Buoyancy Effects on Heat and Mass Transfer in Boundary Layers Adjacent to Inclined, Continuous, Moving Sheets
The combined buoyancy effects of thermal and mass diffusion on the heat and mass transfer characteristics of a laminar boundary layer adjacent to a continuous plate moving in a vertical or inclined direction through a quiescent ambient fluid are studied analytically. The surface of the plate is either maintained at a uniform temperature/concentration or subjected to a uniform surface heat/mass flux. The governing equations describing the nonsimilar boundary layers are reduced to a dimensionless form and then solved by a finite-difference method. Numerical results for the local friction factor and the local and average Nusselt/Sherwood numbers are presented for a Prandtl number of 0.7 with Schmidt numbers of 0.6 and 2.0. It is found that for the thermal buoyancy assisting condition, the wall shear stress and the surface heat/mass transfer rates are further increased when the buoyancy force from mass diffusion assists the thermal buoyancy force, but are reduced when the two buoyancy forces oppose each other. These trends are reversed for the thermally opposing condition. In addition, the effects of the buoyancy forces are found to decrease as the angle of inclination from the vertical increases. Finally, comparisons of results are made between the two surface heating/diffusing conditions and between the moving and stationary plates.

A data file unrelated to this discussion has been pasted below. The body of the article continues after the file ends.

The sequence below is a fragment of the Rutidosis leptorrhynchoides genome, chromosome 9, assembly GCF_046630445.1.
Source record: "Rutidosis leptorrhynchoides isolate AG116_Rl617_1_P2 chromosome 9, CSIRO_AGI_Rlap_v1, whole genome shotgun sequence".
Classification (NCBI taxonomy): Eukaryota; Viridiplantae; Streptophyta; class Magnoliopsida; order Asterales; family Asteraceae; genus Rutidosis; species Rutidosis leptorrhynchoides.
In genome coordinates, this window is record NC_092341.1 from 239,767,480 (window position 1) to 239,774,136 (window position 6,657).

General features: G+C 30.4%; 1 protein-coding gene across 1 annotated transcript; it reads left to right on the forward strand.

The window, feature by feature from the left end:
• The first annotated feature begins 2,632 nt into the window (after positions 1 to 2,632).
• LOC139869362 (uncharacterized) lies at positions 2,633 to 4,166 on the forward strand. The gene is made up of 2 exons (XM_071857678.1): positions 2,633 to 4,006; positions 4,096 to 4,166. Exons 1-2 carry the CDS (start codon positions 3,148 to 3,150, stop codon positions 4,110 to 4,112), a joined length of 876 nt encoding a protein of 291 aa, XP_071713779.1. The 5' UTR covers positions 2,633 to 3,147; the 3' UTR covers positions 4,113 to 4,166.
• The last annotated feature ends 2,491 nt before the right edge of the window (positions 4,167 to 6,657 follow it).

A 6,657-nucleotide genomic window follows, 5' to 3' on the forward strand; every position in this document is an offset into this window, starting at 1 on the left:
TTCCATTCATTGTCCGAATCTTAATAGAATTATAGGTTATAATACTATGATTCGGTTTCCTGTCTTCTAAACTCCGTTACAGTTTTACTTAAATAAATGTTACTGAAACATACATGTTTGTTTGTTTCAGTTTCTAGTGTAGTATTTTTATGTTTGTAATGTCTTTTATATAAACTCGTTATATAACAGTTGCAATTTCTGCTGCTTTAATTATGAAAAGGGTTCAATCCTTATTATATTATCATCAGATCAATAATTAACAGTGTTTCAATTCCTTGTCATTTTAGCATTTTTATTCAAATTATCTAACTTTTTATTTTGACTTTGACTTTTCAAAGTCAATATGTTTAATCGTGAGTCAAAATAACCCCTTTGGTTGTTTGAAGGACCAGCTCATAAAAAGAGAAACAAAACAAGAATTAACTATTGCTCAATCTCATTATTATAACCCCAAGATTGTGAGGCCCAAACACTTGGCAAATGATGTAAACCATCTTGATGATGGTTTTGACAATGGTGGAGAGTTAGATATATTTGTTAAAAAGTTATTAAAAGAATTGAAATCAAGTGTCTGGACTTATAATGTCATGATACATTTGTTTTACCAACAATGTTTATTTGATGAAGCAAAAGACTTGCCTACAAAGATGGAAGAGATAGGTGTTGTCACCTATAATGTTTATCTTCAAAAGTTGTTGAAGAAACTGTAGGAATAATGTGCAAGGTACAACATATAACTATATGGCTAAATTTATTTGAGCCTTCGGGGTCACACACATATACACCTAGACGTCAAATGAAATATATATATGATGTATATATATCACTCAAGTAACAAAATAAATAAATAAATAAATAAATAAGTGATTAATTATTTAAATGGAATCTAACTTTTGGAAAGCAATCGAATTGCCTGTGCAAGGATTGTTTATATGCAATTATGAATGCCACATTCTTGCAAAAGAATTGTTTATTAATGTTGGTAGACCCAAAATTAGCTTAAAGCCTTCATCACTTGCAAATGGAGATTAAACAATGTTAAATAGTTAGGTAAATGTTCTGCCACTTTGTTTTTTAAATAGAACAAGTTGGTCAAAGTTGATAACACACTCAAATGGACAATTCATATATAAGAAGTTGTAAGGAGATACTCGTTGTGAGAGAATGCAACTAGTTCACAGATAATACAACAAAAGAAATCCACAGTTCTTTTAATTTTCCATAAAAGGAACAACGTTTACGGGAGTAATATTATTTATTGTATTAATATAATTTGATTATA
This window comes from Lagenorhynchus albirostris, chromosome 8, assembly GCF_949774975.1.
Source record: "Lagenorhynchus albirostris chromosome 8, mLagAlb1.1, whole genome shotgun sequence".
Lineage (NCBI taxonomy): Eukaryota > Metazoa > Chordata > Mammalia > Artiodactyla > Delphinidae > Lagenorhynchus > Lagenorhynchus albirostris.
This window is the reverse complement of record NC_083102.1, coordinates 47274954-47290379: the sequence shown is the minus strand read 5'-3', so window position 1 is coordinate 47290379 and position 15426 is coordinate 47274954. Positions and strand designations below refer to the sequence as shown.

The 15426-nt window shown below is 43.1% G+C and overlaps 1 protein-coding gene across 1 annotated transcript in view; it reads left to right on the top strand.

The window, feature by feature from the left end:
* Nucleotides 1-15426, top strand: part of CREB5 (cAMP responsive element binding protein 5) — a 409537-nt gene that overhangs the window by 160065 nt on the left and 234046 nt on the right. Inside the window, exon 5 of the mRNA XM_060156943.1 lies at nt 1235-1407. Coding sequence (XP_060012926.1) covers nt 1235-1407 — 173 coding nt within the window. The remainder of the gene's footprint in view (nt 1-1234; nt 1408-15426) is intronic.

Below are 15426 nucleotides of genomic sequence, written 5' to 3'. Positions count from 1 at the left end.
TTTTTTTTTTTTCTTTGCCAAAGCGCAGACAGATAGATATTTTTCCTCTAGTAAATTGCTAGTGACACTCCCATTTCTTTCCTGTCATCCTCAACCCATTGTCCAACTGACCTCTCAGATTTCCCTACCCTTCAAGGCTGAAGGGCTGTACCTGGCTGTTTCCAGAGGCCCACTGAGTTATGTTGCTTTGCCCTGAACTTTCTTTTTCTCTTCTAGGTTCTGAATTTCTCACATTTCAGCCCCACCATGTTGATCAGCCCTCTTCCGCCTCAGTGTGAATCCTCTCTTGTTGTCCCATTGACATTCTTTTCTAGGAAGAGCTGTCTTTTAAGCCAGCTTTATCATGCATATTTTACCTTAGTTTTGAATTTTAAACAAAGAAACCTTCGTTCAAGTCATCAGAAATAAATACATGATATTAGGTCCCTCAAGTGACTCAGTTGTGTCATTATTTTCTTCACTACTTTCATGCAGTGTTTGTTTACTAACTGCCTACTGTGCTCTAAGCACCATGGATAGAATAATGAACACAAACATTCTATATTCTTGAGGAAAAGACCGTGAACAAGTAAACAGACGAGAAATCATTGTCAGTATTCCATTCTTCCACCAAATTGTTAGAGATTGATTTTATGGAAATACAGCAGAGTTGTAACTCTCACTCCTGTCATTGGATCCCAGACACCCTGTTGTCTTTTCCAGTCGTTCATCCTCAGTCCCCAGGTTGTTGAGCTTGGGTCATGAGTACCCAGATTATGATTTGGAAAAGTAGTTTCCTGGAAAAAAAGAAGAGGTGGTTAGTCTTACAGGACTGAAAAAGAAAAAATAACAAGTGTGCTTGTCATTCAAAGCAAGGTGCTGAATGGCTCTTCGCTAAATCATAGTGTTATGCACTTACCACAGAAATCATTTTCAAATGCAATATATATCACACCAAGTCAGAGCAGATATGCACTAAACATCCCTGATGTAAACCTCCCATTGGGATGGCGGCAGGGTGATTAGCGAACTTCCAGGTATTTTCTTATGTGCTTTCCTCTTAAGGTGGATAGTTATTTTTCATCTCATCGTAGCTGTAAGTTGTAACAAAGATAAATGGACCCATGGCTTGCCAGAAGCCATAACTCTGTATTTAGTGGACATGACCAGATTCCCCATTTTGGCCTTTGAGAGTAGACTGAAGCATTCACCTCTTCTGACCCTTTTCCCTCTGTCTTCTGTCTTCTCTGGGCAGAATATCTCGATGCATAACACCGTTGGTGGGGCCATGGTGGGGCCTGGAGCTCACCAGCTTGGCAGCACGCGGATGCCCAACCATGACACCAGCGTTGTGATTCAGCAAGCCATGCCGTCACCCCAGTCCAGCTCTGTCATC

F. A. Strobel and T. S. Chen, "Buoyancy Effects on Heat and Mass Transfer in Boundary Layers Adjacent to Inclined, Continuous, Moving Sheets," Numerical Heat Transfer, Taylor & Francis, Jan 1980.
The definitive version is available at http://dx.doi.org/10.1080/01495728008961771
Mechanical and Aerospace Engineering
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